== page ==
“Yes, we will let them come into our houses of worship and sing and pray with us, and even serve on committees. But due to our preference for a narrow, culturally-bound interpretation of scripture, we will not ordain them as pastors, or allow an ordained United Methodist pastor to preside at one of their weddings. They are just not compatible with Christian teaching.”

As you might imagine, another portion of the church’s leadership disagrees with this position and advocates instead that ALL faithful, believing Christians be fully included in ordination, marriage, worship, service, and fellowship.

Without exception.

And so, after more than 40 years of heated wrangling and name calling by persons on both sides of the issue, a compromise solution has been reached. It is a solution that was developed by a select group of thoughtful leaders representing both sides of the question, over a period of many months of prayer, deliberation, listening, and conversation.

This solution has been endorsed by the Governing Council of Bishops and will likely be adopted at a special called session of the church in February 2019.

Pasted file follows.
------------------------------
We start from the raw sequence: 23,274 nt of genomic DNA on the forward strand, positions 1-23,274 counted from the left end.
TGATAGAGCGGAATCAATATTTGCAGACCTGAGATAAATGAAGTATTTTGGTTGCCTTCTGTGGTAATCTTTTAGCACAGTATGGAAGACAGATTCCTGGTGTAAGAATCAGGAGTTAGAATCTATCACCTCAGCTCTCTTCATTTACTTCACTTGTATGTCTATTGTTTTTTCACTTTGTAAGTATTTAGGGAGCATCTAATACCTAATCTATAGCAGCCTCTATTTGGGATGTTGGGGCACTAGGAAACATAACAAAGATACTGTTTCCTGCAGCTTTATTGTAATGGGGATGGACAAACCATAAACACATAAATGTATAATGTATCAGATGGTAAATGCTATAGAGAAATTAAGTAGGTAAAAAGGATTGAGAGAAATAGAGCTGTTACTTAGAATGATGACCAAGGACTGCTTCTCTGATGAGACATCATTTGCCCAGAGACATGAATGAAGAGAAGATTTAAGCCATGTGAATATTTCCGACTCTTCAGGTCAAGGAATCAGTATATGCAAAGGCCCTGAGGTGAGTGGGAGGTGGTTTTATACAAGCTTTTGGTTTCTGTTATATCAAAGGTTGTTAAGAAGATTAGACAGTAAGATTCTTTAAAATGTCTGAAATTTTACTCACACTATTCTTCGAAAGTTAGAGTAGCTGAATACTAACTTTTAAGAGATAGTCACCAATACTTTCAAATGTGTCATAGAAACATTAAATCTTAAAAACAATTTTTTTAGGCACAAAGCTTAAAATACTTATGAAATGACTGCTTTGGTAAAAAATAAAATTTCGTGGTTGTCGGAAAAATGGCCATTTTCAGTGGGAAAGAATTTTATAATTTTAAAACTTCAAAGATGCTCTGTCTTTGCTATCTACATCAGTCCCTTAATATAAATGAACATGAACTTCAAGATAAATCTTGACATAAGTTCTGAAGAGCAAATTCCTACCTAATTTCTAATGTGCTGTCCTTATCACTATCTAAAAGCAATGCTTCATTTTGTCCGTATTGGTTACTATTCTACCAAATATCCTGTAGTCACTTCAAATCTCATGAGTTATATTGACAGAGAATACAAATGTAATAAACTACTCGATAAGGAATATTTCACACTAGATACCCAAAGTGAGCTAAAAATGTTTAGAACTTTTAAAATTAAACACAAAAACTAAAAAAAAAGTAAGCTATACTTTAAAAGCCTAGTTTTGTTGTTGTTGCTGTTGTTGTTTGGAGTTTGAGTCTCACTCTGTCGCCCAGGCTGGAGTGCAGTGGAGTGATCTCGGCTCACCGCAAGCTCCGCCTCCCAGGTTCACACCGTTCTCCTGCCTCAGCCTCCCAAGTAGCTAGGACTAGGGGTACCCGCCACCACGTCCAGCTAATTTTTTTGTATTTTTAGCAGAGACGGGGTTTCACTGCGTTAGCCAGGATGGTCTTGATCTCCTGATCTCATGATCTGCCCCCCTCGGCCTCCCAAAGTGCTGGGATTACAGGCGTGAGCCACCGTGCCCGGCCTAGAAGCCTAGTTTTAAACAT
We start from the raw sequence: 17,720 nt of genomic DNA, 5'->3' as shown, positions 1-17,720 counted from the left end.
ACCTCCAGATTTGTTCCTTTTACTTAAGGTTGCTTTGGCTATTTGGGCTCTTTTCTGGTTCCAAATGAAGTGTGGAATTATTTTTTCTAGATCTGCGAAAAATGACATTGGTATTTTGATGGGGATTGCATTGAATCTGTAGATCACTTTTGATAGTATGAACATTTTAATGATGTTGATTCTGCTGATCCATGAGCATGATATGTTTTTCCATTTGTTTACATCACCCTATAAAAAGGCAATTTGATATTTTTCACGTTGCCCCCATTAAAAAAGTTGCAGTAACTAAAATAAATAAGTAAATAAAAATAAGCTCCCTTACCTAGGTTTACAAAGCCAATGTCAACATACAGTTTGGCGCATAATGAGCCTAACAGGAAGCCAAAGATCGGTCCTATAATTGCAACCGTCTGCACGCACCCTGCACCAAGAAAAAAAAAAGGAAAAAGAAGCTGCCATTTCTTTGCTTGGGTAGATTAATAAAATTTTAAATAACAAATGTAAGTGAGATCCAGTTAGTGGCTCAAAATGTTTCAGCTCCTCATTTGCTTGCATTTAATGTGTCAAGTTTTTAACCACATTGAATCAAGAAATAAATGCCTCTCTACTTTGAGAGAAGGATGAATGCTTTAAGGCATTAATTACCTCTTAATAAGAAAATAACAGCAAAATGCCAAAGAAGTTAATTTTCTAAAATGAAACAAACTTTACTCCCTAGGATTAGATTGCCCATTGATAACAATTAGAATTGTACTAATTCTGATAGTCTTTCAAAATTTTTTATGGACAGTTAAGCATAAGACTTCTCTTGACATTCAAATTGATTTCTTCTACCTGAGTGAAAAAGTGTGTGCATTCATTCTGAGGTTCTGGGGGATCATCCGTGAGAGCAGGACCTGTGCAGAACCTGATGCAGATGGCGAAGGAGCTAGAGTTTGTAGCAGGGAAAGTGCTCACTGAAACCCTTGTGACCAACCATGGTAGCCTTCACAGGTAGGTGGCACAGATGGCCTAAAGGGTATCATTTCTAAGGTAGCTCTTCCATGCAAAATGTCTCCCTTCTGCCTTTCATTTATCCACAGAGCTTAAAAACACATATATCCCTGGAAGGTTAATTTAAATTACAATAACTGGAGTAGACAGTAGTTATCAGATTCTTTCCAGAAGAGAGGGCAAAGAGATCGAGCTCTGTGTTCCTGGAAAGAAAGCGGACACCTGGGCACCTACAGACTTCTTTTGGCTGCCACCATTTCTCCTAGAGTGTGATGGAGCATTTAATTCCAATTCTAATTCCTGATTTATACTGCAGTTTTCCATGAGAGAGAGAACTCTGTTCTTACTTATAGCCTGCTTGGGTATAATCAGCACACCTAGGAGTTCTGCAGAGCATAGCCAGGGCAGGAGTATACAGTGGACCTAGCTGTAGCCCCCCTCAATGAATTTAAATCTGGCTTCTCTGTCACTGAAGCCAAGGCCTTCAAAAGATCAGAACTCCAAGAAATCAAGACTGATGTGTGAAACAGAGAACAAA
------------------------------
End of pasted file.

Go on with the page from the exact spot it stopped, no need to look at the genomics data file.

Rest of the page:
The solution is called the ONE CHURCH SOLUTION… meaning it will allow us to avoid schism and remain one, unified, global church.

And in my humble opinion, it stinks.

To high heaven.

The essence of the ONE CHURCH SOLUTION is to allow geographical districts of the church (called Annual Conferences) to make their own decision about whether they will be an INCLUDING church or an EXCLUDING church.

That way, you see, we will be able to avoid the heartbreak of a painful breakup and allow the United Methodist Church to both HAVE its cake and EAT IT at the same time.

The part of this solution I find so objectionable is that it provides theological cover for unjust discrimination. It would be exactly the same thing as if we rolled back the calendar 150 years and said, “OK… if some churches want to endorse slavery and keeping of human beings as property (based, of course, on certain select scripture passages), we will let them do that.”

“If, on the other hand, you don’t think slavery is just, you are free to believe that also.”

I’m sorry… but it doesn’t get to be both ways. Discrimination is either right or wrong. (it’s wrong, by the way). Both positions can’t exist under the same roof.